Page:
For this last post, let us turn to the December 2, 1936 copy of the Washington Post. In this article, we observe a great tongue-in-cheek opening line (a nod to various failed multilateral trade initiatives, notably the 1933 London World Economic Conference):
“The State Department last night refused to make a reciprocal trade agreement with Cupid.”
On President Franklin D. Roosevelt’s instructions, the State Department announced that diplomats in the foreign service had to get permission from the Department to marry foreigners. A study ostensibly conducted by State noted that 18% (127 out of 684) of the foreign service officers were “married to aliens.” In the list of names mentioned in the article, five U.S. foreign service officers had married Canadians (three from Ontario and one each from Nova Scotia and British Columbia).
Each picture here is probably a love story of some description (like the Bio pages in the Express). To prohibit such stories because of the randomness of nationality seems like a sad thing. Yet, fear is such a strong emotion. I can understand the situation and that it happened is completely believable. But know this: DC, like all capital cities, is a bit of a weird place. There are lovely, delightful foreigners running around marrying Americans, and newspapers like the Washington Post are printing portraits of lovely, delightful foreigners (you know, to entice the Americans). It’s a vicious, twisted cycle.
So, at the end of all this, how can I sum up these reflections?
When comparing the past and present, we can point to continuity and change–and both of these analytical categories are important for social science. On the one hand, the diplomatic circle in DC remains a unique segment of the community. We can identify them by their license plates. On the other hand, the character of social interaction today weaves them straight into the Washington, DC happy hour scene rather than exclusive “hospitalities” like those ca. 1914 (though these happenings surely still occur).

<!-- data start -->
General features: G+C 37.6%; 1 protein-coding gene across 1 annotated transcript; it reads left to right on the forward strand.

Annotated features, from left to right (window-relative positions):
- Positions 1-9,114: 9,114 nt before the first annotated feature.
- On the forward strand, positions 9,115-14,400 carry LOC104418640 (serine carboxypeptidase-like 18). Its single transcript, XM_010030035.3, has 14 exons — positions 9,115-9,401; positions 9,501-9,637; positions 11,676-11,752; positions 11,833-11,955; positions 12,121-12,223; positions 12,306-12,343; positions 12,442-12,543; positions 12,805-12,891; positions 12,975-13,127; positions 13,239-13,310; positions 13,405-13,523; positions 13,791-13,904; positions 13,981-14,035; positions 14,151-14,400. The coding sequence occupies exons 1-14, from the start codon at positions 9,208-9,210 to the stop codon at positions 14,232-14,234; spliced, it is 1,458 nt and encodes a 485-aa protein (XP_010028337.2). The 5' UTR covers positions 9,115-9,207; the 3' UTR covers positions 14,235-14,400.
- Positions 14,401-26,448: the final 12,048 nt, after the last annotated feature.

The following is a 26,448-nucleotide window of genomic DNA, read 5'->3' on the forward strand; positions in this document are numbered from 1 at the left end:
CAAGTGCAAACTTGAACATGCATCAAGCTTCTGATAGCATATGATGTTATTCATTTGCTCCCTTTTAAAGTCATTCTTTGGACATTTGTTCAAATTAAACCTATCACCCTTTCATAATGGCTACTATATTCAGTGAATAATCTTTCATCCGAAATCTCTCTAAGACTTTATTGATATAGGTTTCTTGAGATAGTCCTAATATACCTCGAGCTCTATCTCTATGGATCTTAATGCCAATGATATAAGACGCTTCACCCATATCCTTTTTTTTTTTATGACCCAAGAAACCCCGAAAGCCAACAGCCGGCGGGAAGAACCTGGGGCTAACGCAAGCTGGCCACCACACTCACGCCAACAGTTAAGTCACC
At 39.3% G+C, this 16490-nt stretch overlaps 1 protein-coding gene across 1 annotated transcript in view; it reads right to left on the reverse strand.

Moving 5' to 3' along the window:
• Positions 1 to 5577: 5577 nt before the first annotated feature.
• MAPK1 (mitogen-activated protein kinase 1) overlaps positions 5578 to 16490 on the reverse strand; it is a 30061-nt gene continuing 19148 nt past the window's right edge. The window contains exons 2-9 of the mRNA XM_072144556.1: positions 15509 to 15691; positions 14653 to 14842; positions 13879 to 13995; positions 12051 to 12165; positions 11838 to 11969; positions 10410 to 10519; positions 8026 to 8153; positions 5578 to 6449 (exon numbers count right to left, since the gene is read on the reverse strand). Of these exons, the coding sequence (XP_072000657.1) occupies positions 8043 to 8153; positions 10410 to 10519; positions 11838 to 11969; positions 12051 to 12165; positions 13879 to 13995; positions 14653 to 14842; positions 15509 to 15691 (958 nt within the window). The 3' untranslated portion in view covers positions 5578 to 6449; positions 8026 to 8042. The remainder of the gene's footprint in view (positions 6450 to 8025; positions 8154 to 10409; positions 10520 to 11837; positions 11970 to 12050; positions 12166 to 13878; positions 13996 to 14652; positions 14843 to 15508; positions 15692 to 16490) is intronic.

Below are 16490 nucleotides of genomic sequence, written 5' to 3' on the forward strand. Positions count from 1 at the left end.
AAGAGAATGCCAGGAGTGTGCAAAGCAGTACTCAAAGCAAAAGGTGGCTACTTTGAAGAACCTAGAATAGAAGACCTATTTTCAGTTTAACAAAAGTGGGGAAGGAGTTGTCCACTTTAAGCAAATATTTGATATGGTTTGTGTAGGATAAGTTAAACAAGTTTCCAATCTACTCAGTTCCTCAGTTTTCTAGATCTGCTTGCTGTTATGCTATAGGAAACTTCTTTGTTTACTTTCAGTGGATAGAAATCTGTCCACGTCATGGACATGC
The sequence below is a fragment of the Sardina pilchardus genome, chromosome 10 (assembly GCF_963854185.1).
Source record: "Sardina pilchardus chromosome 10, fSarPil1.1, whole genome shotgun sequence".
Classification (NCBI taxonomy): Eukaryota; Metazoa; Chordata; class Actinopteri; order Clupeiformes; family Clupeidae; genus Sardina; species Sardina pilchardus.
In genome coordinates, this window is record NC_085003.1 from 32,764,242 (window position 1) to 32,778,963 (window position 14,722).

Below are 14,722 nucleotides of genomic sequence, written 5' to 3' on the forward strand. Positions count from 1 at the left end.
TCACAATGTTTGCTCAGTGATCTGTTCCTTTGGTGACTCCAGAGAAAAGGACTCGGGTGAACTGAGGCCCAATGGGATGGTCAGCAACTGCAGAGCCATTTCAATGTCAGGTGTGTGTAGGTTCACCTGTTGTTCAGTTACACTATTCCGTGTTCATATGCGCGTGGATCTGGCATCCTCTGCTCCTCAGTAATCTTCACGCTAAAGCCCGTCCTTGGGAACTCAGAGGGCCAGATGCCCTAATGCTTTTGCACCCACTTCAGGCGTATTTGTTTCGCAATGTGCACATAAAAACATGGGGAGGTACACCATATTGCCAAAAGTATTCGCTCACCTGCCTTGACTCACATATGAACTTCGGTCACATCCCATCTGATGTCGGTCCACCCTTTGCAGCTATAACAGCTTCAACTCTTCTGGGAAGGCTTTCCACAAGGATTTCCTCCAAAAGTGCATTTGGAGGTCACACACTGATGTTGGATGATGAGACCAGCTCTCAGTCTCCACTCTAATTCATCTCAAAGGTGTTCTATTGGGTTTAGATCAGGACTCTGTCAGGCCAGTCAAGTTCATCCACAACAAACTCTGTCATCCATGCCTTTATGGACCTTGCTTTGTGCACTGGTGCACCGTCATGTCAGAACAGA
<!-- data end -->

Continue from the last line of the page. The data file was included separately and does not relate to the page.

Social media is a part of DC culture, including the diplomatic corps, and the incorporation of these technologies has accelerated and intensified our sense of ‘lived time’. We don’t check to see if we’ve made the Society pages of the Washington Post, but we check-in on Foursquare. These tools have made it possible to configure our social groupings in unique and unprecedented ways. Whether these groupings further isolate us into various communal echo chambers, or allow us to experience the diversity of humanity for the purpose of living meaningfully is solely up to us.
[Some credits: My name is Jason, and I’m finishing my PhD in International Relations and teaching a course on theories of international politics at the university near Tenleytown. I used ProQuest via the university to access the Washington Post archive, and these posts were purely for educational purposes. It’s true that I’m not Canadian, but my wife is. And my father-in-law is always reminding me who torched the White House in 1814.]